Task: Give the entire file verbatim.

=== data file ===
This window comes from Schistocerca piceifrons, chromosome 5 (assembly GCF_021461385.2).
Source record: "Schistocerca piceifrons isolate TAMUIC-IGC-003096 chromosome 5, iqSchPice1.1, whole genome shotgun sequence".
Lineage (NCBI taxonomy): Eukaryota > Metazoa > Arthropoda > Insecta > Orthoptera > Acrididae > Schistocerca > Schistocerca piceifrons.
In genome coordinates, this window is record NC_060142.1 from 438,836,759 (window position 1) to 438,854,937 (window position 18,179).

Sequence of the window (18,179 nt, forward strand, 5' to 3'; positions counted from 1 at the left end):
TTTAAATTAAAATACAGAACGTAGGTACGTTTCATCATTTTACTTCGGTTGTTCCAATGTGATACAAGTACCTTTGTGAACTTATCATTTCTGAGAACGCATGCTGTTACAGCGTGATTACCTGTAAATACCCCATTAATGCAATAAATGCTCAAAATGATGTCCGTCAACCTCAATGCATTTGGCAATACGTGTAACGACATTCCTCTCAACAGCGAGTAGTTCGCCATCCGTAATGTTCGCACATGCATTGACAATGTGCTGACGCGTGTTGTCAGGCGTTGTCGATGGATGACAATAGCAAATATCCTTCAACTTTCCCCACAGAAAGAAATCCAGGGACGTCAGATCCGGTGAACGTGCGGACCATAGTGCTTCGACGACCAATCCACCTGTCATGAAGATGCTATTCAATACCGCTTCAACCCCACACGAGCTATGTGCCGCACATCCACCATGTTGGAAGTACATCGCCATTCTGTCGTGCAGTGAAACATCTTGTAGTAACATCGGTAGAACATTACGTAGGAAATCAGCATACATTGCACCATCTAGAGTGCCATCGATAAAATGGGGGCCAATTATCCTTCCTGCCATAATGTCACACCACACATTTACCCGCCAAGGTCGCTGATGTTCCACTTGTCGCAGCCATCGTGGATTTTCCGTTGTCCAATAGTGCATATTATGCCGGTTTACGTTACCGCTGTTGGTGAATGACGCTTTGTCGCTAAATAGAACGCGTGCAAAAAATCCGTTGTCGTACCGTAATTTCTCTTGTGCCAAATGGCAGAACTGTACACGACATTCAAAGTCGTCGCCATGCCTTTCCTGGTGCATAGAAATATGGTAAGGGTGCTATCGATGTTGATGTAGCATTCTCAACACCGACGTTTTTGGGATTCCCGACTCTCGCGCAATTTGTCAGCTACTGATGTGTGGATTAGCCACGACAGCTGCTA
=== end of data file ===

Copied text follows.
This window comes from Schistocerca piceifrons, chromosome 5 (assembly GCF_021461385.2).
Source record: "Schistocerca piceifrons isolate TAMUIC-IGC-003096 chromosome 5, iqSchPice1.1, whole genome shotgun sequence".
Lineage (NCBI taxonomy): Eukaryota > Metazoa > Arthropoda > Insecta > Orthoptera > Acrididae > Schistocerca > Schistocerca piceifrons.
In genome coordinates, this window is record NC_060142.1 from 438,836,759 (window position 1) to 438,854,937 (window position 18,179).

Sequence of the window (18,179 nt, forward strand, 5' to 3'; positions counted from 1 at the left end):
TTTAAATTAAAATACAGAACGTAGGTACGTTTCATCATTTTACTTCGGTTGTTCCAATGTGATACAAGTACCTTTGTGAACTTATCATTTCTGAGAACGCATGCTGTTACAGCGTGATTACCTGTAAATACCCCATTAATGCAATAAATGCTCAAAATGATGTCCGTCAACCTCAATGCATTTGGCAATACGTGTAACGACATTCCTCTCAACAGCGAGTAGTTCGCCATCCGTAATGTTCGCACATGCATTGACAATGTGCTGACGCGTGTTGTCAGGCGTTGTCGATGGATGACAATAGCAAATATCCTTCAACTTTCCCCACAGAAAGAAATCCAGGGACGTCAGATCCGGTGAACGTGCGGACCATAGTGCTTCGACGACCAATCCACCTGTCATGAAGATGCTATTCAATACCGCTTCAACCCCACACGAGCTATGTGCCGCACATCCACCATGTTGGAAGTACATCGCCATTCTGTCGTGCAGTGAAACATCTTGTAGTAACATCGGTAGAACATTACGTAGGAAATCAGCATACATTGCACCATCTAGAGTGCCATCGATAAAATGGGGGCCAATTATCCTTCCTGCCATAATGTCACACCACACATTTACCCGCCAAGGTCGCTGATGTTCCACTTGTCGCAGCCATCGTGGATTTTCCGTTGTCCAATAGTGCATATTATGCCGGTTTACGTTACCGCTGTTGGTGAATGACGCTTTGTCGCTAAATAGAACGCGTGCAAAAAATCCGTTGTCGTACCGTAATTTCTCTTGTGCCAAATGGCAGAACTGTACACGACATTCAAAGTCGTCGCCATGCCTTTCCTGGTGCATAGAAATATGGTAAGGGTGCTATCGATGTTGATGTAGCATTCTCAACACCGACGTTTTTGGGATTCCCGACTCTCGCGCAATTTGTCAGCTACTGATGTGTGGATTAGCCACGACAGCTGCTA